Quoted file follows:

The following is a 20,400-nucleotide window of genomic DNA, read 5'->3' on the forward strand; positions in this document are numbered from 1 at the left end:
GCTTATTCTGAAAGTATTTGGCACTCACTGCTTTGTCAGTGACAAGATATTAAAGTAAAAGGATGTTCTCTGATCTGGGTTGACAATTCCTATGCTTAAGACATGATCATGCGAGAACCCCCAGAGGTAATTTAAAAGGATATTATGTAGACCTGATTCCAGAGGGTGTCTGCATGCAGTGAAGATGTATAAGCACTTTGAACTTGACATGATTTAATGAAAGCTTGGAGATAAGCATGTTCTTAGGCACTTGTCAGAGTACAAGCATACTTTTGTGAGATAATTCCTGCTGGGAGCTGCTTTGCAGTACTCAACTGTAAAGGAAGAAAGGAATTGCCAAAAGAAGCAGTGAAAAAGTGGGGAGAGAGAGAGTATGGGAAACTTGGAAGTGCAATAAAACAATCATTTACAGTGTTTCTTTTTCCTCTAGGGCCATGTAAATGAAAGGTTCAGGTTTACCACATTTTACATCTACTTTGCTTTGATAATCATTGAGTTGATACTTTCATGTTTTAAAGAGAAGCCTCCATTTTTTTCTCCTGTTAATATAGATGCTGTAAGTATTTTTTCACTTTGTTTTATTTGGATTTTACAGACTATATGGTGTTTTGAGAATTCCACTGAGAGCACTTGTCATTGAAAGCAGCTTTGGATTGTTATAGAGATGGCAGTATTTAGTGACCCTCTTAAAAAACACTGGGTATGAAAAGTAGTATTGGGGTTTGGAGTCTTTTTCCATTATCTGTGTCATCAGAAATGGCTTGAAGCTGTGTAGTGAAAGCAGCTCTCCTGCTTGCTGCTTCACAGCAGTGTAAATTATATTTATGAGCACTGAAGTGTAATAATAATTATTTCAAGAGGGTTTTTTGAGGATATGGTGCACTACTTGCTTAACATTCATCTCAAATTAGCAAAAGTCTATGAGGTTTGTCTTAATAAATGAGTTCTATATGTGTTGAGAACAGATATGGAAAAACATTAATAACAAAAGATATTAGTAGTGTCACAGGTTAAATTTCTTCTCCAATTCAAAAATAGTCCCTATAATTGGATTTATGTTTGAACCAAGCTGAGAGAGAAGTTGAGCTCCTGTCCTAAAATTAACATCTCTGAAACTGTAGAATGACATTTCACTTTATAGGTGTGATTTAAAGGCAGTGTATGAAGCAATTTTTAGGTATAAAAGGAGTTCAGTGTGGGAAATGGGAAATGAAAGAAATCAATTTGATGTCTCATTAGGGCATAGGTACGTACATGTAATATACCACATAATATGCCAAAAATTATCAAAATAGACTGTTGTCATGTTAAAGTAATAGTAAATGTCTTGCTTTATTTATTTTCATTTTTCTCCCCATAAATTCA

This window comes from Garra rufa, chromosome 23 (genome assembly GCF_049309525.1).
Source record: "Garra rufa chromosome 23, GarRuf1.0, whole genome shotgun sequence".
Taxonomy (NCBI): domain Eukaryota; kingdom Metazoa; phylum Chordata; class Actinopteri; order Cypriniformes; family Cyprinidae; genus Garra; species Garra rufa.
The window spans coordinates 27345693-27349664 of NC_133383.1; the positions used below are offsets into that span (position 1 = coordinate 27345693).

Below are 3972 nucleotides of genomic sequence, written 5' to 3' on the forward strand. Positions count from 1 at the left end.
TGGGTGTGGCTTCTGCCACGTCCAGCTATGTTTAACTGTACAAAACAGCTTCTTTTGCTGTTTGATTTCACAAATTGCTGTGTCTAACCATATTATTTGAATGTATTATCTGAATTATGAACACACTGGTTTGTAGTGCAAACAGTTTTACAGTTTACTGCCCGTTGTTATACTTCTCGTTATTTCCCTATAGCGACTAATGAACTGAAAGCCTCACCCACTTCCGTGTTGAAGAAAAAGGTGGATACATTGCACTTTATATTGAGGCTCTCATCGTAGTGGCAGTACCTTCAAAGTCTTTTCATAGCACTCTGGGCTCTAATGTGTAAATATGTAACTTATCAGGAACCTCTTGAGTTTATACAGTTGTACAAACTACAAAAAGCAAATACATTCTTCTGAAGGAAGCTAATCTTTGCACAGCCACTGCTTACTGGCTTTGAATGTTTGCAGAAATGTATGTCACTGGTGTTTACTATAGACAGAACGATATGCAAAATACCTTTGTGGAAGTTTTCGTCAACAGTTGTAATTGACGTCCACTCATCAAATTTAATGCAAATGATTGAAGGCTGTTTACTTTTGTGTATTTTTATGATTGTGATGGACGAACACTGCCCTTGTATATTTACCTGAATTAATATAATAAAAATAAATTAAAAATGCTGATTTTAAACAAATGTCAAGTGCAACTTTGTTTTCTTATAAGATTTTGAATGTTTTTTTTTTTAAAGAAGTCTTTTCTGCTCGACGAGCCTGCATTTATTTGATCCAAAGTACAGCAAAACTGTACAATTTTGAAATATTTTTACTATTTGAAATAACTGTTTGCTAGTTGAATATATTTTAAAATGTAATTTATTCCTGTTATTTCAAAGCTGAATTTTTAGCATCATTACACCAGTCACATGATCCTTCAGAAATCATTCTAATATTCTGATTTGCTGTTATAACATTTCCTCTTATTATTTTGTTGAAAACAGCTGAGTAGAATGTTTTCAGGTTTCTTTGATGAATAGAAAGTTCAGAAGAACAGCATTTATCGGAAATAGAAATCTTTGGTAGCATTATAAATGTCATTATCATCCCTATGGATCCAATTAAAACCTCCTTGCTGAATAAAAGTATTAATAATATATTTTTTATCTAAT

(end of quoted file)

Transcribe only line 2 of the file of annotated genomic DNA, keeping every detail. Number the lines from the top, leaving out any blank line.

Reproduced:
GCTTATTCTGAAAGTATTTGGCACTCACTGCTTTGTCAGTGACAAGATATTAAAGTAAAAGGATGTTCTCTGATCTGGGTTGACAATTCCTATGCTTAAGACATGATCATGCGAGAACCCCCAGAGGTAATTTAAAAGGATATTATGTAGACCTGATTCCAGAGGGTGTCTGCATGCAGTGAAGATGTATAAGCACTTTGAACTTGACATGATTTAATGAAAGCTTGGAGATAAGCATGTTCTTAGGCACTTGTCAGAGTACAAGCATACTTTTGTGAGATAATTCCTGCTGGGAGCTGCTTTGCAGTACTCAACTGTAAAGGAAGAAAGGAATTGCCAAAAGAAGCAGTGAAAAAGTGGGGAGAGAGAGAGTATGGGAAACTTGGAAGTGCAATAAAACAATCATTTACAGTGTTTCTTTTTCCTCTAGGGCCATGTAAATGAAAGGTTCAGGTTTACCACATTTTACATCTACTTTGCTTTGATAATCATTGAGTTGATACTTTCATGTTTTAAAGAGAAGCCTCCATTTTTTTCTCCTGTTAATATAGATGCTGTAAGTATTTTTTCACTTTGTTTTATTTGGATTTTACAGACTATATGGTGTTTTGAGAATTCCACTGAGAGCACTTGTCATTGAAAGCAGCTTTGGATTGTTATAGAGATGGCAGTATTTAGTGACCCTCTTAAAAAACACTGGGTATGAAAAGTAGTATTGGGGTTTGGAGTCTTTTTCCATTATCTGTGTCATCAGAAATGGCTTGAAGCTGTGTAGTGAAAGCAGCTCTCCTGCTTGCTGCTTCACAGCAGTGTAAATTATATTTATGAGCACTGAAGTGTAATAATAATTATTTCAAGAGGGTTTTTTGAGGATATGGTGCACTACTTGCTTAACATTCATCTCAAATTAGCAAAAGTCTATGAGGTTTGTCTTAATAAATGAGTTCTATATGTGTTGAGAACAGATATGGAAAAACATTAATAACAAAAGATATTAGTAGTGTCACAGGTTAAATTTCTTCTCCAATTCAAAAATAGTCCCTATAATTGGATTTATGTTTGAACCAAGCTGAGAGAGAAGTTGAGCTCCTGTCCTAAAATTAACATCTCTGAAACTGTAGAATGACATTTCACTTTATAGGTGTGATTTAAAGGCAGTGTATGAAGCAATTTTTAGGTATAAAAGGAGTTCAGTGTGGGAAATGGGAAATGAAAGAAATCAATTTGATGTCTCATTAGGGCATAGGTACGTACATGTAATATACCACATAATATGCCAAAAATTATCAAAATAGACTGTTGTCATGTTAAAGTAATAGTAAATGTCTTGCTTTATTTATTTTCATTTTTCTCCCCATAAATTCA